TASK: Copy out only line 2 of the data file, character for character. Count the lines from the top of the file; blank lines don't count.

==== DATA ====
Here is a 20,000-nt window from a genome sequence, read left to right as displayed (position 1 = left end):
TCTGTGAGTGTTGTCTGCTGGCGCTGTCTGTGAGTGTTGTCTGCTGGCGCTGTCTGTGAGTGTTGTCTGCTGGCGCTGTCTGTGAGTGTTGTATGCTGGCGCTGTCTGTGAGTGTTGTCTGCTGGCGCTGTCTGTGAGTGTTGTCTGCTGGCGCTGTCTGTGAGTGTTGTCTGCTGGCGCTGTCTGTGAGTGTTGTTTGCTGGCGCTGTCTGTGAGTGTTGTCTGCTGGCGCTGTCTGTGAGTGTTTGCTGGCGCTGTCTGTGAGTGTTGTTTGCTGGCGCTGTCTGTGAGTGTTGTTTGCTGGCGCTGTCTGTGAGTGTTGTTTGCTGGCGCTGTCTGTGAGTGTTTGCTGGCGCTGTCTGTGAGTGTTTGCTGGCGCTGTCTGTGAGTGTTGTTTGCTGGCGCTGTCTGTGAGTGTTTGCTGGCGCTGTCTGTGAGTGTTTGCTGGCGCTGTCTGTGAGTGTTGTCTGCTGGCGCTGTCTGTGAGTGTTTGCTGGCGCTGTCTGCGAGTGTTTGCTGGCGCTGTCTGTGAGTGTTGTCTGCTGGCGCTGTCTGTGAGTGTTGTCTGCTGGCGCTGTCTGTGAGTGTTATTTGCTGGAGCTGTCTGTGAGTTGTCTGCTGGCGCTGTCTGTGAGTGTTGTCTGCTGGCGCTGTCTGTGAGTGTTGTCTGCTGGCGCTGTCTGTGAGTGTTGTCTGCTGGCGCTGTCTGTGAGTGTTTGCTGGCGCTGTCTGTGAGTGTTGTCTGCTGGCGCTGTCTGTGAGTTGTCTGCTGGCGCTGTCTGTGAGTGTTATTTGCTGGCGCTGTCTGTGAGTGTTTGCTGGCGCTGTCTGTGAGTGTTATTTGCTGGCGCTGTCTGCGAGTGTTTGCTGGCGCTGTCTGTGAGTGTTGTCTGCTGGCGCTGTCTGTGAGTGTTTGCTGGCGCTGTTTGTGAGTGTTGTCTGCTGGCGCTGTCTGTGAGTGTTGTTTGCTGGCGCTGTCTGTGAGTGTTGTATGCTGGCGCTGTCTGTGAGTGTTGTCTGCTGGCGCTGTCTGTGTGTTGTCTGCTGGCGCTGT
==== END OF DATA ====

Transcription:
TCTGTGAGTGTTGTCTGCTGGCGCTGTCTGTGAGTGTTGTCTGCTGGCGCTGTCTGTGAGTGTTGTCTGCTGGCGCTGTCTGTGAGTGTTGTATGCTGGCGCTGTCTGTGAGTGTTGTCTGCTGGCGCTGTCTGTGAGTGTTGTCTGCTGGCGCTGTCTGTGAGTGTTGTCTGCTGGCGCTGTCTGTGAGTGTTGTTTGCTGGCGCTGTCTGTGAGTGTTGTCTGCTGGCGCTGTCTGTGAGTGTTTGCTGGCGCTGTCTGTGAGTGTTGTTTGCTGGCGCTGTCTGTGAGTGTTGTTTGCTGGCGCTGTCTGTGAGTGTTGTTTGCTGGCGCTGTCTGTGAGTGTTTGCTGGCGCTGTCTGTGAGTGTTTGCTGGCGCTGTCTGTGAGTGTTGTTTGCTGGCGCTGTCTGTGAGTGTTTGCTGGCGCTGTCTGTGAGTGTTTGCTGGCGCTGTCTGTGAGTGTTGTCTGCTGGCGCTGTCTGTGAGTGTTTGCTGGCGCTGTCTGCGAGTGTTTGCTGGCGCTGTCTGTGAGTGTTGTCTGCTGGCGCTGTCTGTGAGTGTTGTCTGCTGGCGCTGTCTGTGAGTGTTATTTGCTGGAGCTGTCTGTGAGTTGTCTGCTGGCGCTGTCTGTGAGTGTTGTCTGCTGGCGCTGTCTGTGAGTGTTGTCTGCTGGCGCTGTCTGTGAGTGTTGTCTGCTGGCGCTGTCTGTGAGTGTTTGCTGGCGCTGTCTGTGAGTGTTGTCTGCTGGCGCTGTCTGTGAGTTGTCTGCTGGCGCTGTCTGTGAGTGTTATTTGCTGGCGCTGTCTGTGAGTGTTTGCTGGCGCTGTCTGTGAGTGTTATTTGCTGGCGCTGTCTGCGAGTGTTTGCTGGCGCTGTCTGTGAGTGTTGTCTGCTGGCGCTGTCTGTGAGTGTTTGCTGGCGCTGTTTGTGAGTGTTGTCTGCTGGCGCTGTCTGTGAGTGTTGTTTGCTGGCGCTGTCTGTGAGTGTTGTATGCTGGCGCTGTCTGTGAGTGTTGTCTGCTGGCGCTGTCTGTGTGTTGTCTGCTGGCGCTGT